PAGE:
[PATCH 0/4] Relocate execve() sanity checks
john.johansen at canonical.com
Tue May 19 22:58:31 UTC 2020
On 5/19/20 2:17 PM, Kees Cook wrote:
> On Tue, May 19, 2020 at 01:42:28PM -0500, Eric W. Biederman wrote:
>> Kees Cook <keescook at chromium.org> writes:
>>> On Tue, May 19, 2020 at 12:41:27PM -0500, Eric W. Biederman wrote:
>>>> Kees Cook <keescook at chromium.org> writes:
>>>>> and given the LSM hooks, I think the noexec check is too late as well.
>>>>> (This is especially true for the coming O_MAYEXEC series, which will
>>>>> absolutely need those tests earlier as well -- the permission checking
>>>>> is then in the correct place: during open, not exec.) I think the only
>>>>> question is about leaving the redundant checks in fs/exec.c, which I
>>>>> think are a cheap way to retain a sense of robustness.
>>>> The trouble is when someone passes through changes one of the permission
>>>> checks for whatever reason (misses that they are duplicated in another
>>>> location) and things then fail in some very unexpected way.
>>> Do you think this series should drop the "late" checks in fs/exec.c?
>>> Honestly, the largest motivation for me to move the checks earlier as
>>> I've done is so that other things besides execve() can use FMODE_EXEC
>>> during open() and receive the same sanity-checking as execve() (i.e the
>>> O_MAYEXEC series -- the details are still under discussion but this
>>> cleanup will be needed regardless).
>> I think this series should drop the "late" checks in fs/exec.c It feels
>> less error prone, and it feels like that would transform this into
>> something Linus would be eager to merge because series becomes a cleanup
>> that reduces line count.
> Yeah, that was my initial sense too. I just started to get nervous about
> removing the long-standing exec sanity checks. ;)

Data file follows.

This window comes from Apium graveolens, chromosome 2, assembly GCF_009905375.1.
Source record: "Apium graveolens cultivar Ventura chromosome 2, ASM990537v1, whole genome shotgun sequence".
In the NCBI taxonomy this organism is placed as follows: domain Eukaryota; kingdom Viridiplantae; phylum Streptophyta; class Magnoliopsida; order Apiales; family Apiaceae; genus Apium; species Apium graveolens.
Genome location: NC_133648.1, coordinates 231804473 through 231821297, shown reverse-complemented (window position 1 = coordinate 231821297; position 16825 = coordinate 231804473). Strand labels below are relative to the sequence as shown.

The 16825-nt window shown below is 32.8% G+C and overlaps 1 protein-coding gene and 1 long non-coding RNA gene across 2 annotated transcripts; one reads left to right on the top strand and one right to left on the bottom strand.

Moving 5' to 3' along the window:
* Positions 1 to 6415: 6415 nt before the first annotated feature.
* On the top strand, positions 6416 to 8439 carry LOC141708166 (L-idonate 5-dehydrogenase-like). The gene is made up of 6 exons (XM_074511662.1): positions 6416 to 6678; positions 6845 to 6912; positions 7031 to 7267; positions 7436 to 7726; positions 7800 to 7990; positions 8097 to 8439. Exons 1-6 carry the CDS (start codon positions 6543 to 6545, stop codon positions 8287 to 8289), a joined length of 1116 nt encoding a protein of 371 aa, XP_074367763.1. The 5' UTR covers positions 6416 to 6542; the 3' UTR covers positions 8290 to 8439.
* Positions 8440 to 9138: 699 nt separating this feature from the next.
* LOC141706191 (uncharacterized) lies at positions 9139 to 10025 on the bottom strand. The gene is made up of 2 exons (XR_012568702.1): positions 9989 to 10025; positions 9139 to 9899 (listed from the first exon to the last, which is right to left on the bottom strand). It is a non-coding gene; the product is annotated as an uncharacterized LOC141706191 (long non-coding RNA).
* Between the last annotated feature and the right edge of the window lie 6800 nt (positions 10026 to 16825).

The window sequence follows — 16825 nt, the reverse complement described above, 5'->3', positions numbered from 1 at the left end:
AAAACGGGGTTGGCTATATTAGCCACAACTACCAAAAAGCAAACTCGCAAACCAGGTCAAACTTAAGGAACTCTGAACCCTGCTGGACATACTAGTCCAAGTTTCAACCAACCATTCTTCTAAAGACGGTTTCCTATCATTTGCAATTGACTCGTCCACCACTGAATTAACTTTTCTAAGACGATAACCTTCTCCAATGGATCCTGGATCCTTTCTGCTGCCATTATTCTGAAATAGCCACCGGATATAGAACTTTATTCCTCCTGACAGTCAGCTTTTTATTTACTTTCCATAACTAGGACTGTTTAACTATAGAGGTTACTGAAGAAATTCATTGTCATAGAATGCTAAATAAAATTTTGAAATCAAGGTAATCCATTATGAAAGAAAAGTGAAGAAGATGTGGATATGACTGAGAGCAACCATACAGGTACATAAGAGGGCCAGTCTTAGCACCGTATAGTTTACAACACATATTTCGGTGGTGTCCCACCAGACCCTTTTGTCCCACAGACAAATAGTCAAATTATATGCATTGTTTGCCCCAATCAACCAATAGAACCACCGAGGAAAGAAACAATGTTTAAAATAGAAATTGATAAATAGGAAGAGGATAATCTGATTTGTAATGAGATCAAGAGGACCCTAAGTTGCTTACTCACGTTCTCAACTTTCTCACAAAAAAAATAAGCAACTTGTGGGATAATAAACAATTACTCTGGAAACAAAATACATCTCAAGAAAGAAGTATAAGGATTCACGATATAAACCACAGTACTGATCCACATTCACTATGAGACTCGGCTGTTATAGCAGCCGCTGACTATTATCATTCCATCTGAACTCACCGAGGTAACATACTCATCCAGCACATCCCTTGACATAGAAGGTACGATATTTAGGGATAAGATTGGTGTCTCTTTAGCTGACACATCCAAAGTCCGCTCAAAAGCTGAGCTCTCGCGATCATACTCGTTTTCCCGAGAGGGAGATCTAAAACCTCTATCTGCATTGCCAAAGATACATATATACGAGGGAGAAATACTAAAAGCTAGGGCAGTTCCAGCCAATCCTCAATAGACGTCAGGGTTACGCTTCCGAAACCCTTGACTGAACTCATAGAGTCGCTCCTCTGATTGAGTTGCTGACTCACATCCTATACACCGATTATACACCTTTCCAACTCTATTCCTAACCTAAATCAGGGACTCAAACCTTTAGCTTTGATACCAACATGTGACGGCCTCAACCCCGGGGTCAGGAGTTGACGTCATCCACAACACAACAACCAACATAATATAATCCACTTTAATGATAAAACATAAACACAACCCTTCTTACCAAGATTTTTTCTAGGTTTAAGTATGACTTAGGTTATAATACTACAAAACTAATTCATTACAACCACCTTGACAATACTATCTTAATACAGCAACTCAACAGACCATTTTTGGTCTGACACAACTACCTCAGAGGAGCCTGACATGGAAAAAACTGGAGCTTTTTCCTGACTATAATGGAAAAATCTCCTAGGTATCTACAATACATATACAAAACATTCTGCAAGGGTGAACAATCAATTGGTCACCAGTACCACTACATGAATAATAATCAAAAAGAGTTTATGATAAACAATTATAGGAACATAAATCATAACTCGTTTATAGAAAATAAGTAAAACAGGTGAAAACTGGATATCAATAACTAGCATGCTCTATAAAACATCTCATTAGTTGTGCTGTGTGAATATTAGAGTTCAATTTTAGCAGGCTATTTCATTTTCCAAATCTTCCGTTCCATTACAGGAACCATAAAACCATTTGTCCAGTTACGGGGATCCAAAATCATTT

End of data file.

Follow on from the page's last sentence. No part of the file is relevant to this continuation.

>> I haven't been inside of open recently enough to remember if the
>> location you are putting the check fundamentally makes sense. But the
>> O_MAYEXEC bits make a pretty strong case that something of the sort
>> needs to happen.
> Right. I *think* it's correct place for now, based on my understanding
> of the call graph (which is why I included it in the commit logs).
>> I took a quick look but I can not see clearly where path_noexec
>> and the regular file tests should go.
>> I do see that you have code duplication with faccessat which suggests
>> that you haven't put the checks in the right place.
> Yeah, I have notes on the similar call sites (which I concluded, perhaps
> wrongly) to ignore:
> user_path_at(dfd, filename, lookup_flags, &path);
> if (acc_mode & MAY_EXEC .... path_noexec()
> inode_permission(inode, mode | MAY_ACCESS);
> This appears to be strictly advisory, and the path_noexec() test is
> there to, perhaps, avoid surprises when doing access() then fexecve()?
> I would note, however, that that path-based LSMs appear to have no hook
> in this call graph at all. I was expecting a call like:
> security_file_permission(..., mode | MAY_ACCESS)
> but I couldn't find one (or anything like it), so only
> inode_permission() is being tested (which means also the existing
> execve() late tests are missed, and the newly added S_ISREG() test from